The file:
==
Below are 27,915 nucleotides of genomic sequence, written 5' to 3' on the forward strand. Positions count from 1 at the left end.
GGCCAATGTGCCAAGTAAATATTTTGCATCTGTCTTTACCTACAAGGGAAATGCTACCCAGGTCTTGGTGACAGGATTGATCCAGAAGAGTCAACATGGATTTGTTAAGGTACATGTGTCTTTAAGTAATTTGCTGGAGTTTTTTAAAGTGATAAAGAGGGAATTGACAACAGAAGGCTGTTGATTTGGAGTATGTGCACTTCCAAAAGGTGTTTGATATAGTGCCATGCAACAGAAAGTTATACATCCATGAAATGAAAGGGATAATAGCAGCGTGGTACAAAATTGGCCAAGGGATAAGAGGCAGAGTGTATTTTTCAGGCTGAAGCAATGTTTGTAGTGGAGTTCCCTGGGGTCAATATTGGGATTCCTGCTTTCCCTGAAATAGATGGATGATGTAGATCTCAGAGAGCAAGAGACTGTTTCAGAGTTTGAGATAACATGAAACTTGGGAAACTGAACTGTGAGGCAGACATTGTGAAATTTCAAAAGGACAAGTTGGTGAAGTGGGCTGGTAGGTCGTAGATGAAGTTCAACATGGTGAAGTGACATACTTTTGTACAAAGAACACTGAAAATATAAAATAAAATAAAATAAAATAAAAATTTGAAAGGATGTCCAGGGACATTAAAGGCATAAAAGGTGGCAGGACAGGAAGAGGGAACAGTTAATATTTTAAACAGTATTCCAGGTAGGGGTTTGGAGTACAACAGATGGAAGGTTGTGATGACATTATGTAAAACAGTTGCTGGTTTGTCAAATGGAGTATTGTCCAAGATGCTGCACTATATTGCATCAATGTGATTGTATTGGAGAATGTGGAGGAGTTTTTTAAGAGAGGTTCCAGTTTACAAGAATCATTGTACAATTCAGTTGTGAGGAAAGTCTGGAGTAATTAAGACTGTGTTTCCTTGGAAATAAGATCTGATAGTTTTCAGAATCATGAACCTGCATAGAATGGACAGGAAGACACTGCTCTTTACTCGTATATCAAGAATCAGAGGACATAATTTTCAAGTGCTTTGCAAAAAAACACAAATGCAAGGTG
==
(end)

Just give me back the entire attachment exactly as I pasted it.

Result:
Below are 27,915 nucleotides of genomic sequence, written 5' to 3' on the forward strand. Positions count from 1 at the left end.
GGCCAATGTGCCAAGTAAATATTTTGCATCTGTCTTTACCTACAAGGGAAATGCTACCCAGGTCTTGGTGACAGGATTGATCCAGAAGAGTCAACATGGATTTGTTAAGGTACATGTGTCTTTAAGTAATTTGCTGGAGTTTTTTAAAGTGATAAAGAGGGAATTGACAACAGAAGGCTGTTGATTTGGAGTATGTGCACTTCCAAAAGGTGTTTGATATAGTGCCATGCAACAGAAAGTTATACATCCATGAAATGAAAGGGATAATAGCAGCGTGGTACAAAATTGGCCAAGGGATAAGAGGCAGAGTGTATTTTTCAGGCTGAAGCAATGTTTGTAGTGGAGTTCCCTGGGGTCAATATTGGGATTCCTGCTTTCCCTGAAATAGATGGATGATGTAGATCTCAGAGAGCAAGAGACTGTTTCAGAGTTTGAGATAACATGAAACTTGGGAAACTGAACTGTGAGGCAGACATTGTGAAATTTCAAAAGGACAAGTTGGTGAAGTGGGCTGGTAGGTCGTAGATGAAGTTCAACATGGTGAAGTGACATACTTTTGTACAAAGAACACTGAAAATATAAAATAAAATAAAATAAAATAAAAATTTGAAAGGATGTCCAGGGACATTAAAGGCATAAAAGGTGGCAGGACAGGAAGAGGGAACAGTTAATATTTTAAACAGTATTCCAGGTAGGGGTTTGGAGTACAACAGATGGAAGGTTGTGATGACATTATGTAAAACAGTTGCTGGTTTGTCAAATGGAGTATTGTCCAAGATGCTGCACTATATTGCATCAATGTGATTGTATTGGAGAATGTGGAGGAGTTTTTTAAGAGAGGTTCCAGTTTACAAGAATCATTGTACAATTCAGTTGTGAGGAAAGTCTGGAGTAATTAAGACTGTGTTTCCTTGGAAATAAGATCTGATAGTTTTCAGAATCATGAACCTGCATAGAATGGACAGGAAGACACTGCTCTTTACTCGTATATCAAGAATCAGAGGACATAATTTTCAAGTGCTTTGCAAAAAAACACAAATGCAAGGTG